Indian Institutes of Technology want foreign students

The academics called an IIT proposal to quadruple international student admissions by 2025 as “workable”, but said they would first need to decide whether they would be willing to lower entry requirements for non-local applicants.

Times Higher Education logo, red T, purple H and blue E.This month, a meeting of the IIT proposed raising its international enrolment rate to 5% by 2025, creating 1,000 scholarships for foreign learners and establishing recruitment centres in neighbouring countries, according to news reports.

The proposal follows a recent decision by India’s higher education regulator to allow institutions to reserve up to 25% of seats for international students.

Talk to Academics Times Higher Education The IITs are generally considered to be achievable, especially given that non-nationals do not compete for seats with domestic students. However, they said questions remained about how to change admissions practices to accommodate the large number of overseas applicants.

Philip Altbach, a professor at Boston College’s Center for International Higher Education, said the IIT’s “top global reputation” made it a reality for them to increase international enrollment, with students most likely from South Asia and Africa.

But he said setting entry requirements required some flexibility in the notorious IIT entrance exam that Indians spend years preparing for.

“If they want international students to take the IIT entrance exam and pass it at a competitive pace, that won’t work,” he said.

An unnamed administrator at an older IIT in the country told Times Higher Education IIT’s “brand value” will prove attractive to foreign learners, but he agrees institutions need to rethink their admissions processes. “It is unlikely that the normal route of entrance exams will work for international applicants,” he said.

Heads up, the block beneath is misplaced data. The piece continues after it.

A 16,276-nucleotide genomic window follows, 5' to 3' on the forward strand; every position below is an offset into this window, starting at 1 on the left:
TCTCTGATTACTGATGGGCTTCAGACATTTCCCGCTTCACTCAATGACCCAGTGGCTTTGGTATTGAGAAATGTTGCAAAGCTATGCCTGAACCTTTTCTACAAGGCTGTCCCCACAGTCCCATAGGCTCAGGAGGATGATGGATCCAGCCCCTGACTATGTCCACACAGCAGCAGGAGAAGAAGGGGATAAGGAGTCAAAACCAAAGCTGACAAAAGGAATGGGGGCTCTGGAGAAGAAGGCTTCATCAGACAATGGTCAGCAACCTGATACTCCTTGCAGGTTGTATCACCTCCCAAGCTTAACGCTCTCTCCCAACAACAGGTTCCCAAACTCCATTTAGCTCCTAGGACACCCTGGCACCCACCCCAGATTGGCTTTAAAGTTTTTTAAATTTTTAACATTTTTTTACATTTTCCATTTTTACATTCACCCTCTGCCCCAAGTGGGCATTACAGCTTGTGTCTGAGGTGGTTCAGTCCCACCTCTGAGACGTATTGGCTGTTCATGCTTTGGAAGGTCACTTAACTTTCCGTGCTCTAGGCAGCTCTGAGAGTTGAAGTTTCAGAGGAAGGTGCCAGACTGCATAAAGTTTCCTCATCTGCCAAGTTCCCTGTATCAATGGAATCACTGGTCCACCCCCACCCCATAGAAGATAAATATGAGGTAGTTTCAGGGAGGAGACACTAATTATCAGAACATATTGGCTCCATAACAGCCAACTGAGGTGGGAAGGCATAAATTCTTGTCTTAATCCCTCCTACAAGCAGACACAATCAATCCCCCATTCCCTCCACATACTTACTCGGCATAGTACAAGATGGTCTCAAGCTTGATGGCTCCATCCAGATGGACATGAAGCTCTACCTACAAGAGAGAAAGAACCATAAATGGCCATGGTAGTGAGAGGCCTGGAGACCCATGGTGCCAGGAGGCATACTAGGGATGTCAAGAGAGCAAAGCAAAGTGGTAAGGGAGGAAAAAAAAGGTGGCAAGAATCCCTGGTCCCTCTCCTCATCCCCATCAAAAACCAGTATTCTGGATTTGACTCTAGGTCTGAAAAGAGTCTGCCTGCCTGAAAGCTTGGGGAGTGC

Academics say IITs may create alternative exams or lower barriers to entry for international students – which is already done domestically under India’s “booking system”, which offers different levels of entry for students from depressed castes or tribal groups.

Those moves still need to be carefully weighed, Altbach said, given the resources invested in test preparation.

“I can see that there may be some resistance from these families who are spending a lot of money on test-prep programs,” he said.

But even if IITs figure out how to make it easier for students applying from overseas to take entrance exams, they will need to consider other factors, including whether foreign students are interested in taking IITs that are located outside major Indian cities.

Scholars point out that the newer IITs, established after the initial few institutions in the 1950s, were less geographically attractive and lacked the more experienced faculty and facilities of their older counterparts.

Some of the newer IITs, located in smaller towns such as Palakkad, Mandi and Dharwad, have “disadvantaged locations,” said Eldho Matthews, deputy adviser at the International Cooperation Department at the National Institute of Educational Planning and Management in New Delhi.

He believes India should focus on attracting international talent to cities such as New Delhi and Mumbai.

“It will help by showing the selective approach of old IITs located in metro centres and big cities,” he said.

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